Politics and fishPublished 11:44pm Wednesday, April 16, 2014
Minutes before this year’s speaker took to the stage at Wednesday’s 66th annual Wakefield Ruritan Club Shad Planking, two old pals sat on a tailgate explaining their differing political views.
Both wearing stickers advising they are NRA members who also vote, Suffolk’s Bennie Williams, 82, said he was a Republican, then scratched that and said he was a conservative, and 91-year-old James Faison of Chesapeake said he was a Democrat.
Then, perhaps inspired by his friend, Faison also changed his mind. “I don’t always vote Democrat,” he said. “I vote for the best man.”
Such was the spirit of the Wakefield Ruritan Club’s 2014 Shad Planking. The clearing among the pines, the electioneering from small armies of out-of-towners, many of the faces and — naturally — the repast remained the same as always, but things perhaps seemed a bit less political.
U.S. Senator Mark Warner, a Democrat, was speaker at the Shad Planking for the fourth occasion. For this shared honor, he and former Lt. Gov. John Hager, a Republican, received plaques fashioned from shad planks.
Warner touted some achievements in Southside Virginia that he said he was party to: returning manufacturing jobs to Surry County, bringing broadband to Isle of Wight County, offering support after Hurricane Isabel.
But, he said, “Nothing matches Shad Planking.”
“Of course, I know among this crowd I represent an endangered species — a Virginia Democrat. Not unlike Republican women, our numbers here are few,” Warner joked.
“They say the face of Virginia is changing. (But) I have been coming to the Shad Planking for nearly 25 years, and as I look out over this crowd, the face of Virginia looks just about the same as it ever was: just a little more wrinkled.”
Warner said he has something in common with Ed Gillespie, the frontrunner among four seeking the Republican nomination to oppose him in the November elections.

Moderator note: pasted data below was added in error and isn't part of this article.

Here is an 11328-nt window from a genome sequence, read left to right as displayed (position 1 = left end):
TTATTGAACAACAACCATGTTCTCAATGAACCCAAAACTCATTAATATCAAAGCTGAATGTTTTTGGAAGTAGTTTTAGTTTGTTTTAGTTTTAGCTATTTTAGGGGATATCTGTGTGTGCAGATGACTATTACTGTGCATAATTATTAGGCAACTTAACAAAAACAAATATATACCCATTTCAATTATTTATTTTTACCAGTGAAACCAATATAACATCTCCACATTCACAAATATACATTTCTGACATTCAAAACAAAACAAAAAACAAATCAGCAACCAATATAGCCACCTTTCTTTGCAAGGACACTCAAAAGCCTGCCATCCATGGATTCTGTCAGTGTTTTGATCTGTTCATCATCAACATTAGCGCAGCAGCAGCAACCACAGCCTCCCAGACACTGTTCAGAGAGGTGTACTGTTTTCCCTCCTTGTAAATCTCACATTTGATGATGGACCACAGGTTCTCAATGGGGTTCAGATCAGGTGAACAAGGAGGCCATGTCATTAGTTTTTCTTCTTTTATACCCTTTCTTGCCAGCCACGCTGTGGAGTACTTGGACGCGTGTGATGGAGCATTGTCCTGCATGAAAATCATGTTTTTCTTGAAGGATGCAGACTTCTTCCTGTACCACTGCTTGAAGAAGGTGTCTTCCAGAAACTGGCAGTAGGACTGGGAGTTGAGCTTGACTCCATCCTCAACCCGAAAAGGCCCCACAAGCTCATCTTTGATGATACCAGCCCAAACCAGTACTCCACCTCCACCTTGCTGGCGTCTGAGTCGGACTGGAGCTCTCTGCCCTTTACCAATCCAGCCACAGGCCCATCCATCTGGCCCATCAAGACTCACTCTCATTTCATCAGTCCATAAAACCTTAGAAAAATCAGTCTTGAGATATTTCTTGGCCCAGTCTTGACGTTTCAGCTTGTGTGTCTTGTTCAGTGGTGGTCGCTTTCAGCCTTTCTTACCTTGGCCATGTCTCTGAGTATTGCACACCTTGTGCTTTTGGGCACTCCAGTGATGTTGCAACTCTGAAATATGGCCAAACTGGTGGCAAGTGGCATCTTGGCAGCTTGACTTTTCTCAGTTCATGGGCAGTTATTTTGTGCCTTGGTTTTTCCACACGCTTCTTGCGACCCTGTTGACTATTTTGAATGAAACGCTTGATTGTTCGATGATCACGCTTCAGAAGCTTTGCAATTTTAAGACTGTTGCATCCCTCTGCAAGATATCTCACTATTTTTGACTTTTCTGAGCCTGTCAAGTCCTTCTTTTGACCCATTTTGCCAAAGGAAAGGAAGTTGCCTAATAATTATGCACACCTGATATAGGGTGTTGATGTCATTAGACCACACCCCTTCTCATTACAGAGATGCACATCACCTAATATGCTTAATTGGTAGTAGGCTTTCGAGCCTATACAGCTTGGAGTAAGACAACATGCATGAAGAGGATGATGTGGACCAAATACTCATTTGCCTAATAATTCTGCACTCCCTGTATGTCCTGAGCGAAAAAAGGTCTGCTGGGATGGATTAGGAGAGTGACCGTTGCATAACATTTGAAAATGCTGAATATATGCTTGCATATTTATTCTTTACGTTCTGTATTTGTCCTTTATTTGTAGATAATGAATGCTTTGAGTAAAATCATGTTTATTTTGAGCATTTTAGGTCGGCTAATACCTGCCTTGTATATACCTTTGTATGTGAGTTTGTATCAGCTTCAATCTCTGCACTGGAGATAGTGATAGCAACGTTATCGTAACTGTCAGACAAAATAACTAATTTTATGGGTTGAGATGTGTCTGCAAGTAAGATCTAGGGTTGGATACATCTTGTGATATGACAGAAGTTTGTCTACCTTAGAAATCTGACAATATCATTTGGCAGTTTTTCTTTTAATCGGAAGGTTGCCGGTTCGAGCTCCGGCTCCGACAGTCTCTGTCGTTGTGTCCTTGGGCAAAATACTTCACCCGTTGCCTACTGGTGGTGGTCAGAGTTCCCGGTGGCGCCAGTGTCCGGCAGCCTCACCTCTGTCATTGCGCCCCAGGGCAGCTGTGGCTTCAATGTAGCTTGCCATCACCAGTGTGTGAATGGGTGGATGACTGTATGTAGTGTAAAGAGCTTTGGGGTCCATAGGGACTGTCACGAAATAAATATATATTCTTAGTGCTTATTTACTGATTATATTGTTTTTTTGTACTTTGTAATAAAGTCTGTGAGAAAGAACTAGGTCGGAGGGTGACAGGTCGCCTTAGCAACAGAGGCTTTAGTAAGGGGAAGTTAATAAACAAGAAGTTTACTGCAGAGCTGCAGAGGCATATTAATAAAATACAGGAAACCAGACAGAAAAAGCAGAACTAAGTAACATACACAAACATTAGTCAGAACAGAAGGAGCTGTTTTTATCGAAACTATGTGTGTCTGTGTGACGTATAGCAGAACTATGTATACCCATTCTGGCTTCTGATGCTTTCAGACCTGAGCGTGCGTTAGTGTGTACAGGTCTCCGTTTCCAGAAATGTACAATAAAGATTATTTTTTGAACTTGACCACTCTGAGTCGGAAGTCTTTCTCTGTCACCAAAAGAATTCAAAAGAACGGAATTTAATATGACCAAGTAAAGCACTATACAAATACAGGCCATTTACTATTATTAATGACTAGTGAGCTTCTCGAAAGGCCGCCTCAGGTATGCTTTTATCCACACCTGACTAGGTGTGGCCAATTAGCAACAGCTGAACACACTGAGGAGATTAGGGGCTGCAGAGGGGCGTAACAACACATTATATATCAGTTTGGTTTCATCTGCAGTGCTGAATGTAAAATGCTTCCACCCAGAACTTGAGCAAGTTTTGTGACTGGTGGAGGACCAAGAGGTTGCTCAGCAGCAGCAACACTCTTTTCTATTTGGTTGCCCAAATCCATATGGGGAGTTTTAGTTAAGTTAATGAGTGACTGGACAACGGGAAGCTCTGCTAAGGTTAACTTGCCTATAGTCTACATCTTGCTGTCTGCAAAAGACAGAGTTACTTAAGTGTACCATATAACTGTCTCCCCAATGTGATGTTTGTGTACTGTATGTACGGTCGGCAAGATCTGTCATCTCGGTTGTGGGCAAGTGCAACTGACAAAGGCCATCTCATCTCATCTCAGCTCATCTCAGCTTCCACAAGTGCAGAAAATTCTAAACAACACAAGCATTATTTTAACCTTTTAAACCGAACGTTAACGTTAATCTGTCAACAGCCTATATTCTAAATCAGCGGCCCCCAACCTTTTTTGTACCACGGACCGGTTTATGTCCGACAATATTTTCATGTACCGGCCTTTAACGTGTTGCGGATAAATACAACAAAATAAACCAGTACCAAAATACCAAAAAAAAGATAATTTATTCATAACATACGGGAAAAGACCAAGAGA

“We both were born in places other than Virginia,” Warner said. “We both were party chairmen. And, in November, we both will have faced a Senator Warner on the ballot. Unlike 1996, this year I am rooting for the Senator.”
He was referring, of course, to his opponent in that contest, Republican John Warner.
Virginians believe in working together for the common good, Mark Warner said, adding, “Our best results require the efforts of people of goodwill in both political parties.”
He continued, “Reaching across the aisle in Washington is not as easy or as welcome as in Richmond. The Virginia way — though difficult many times to achieve — is the better way.”
Richmond’s David Beach, at the event with son Justin Beach, remarked that he loves the atmosphere.
“It’s an interesting assortment of people,” David Beach said. “There were no Democratic speakers last year, so at least there’s some variety” this year, with Warner.
Back to the two old buddies sitting on the tailgate under the pine trees: Williams, the Republican — or conservative — said he and Faison, the Democrat — who “votes for the best man” — always like to go back and look at the shad being cooked, the way Native Americans did it.
“We see the (candidates’) booths and look at the information they put out. Pick up some of it,” Williams added.
“We eat early – before they get speaking – then sit a little while and rest.”
He couldn’t remember how times he and Faison had driven back down 460 after a Shad Planking, but he said he knows they’ve never argued over their opposing views.
“I don’t think him and I have ever had a word — politically — against each other,” Williams said.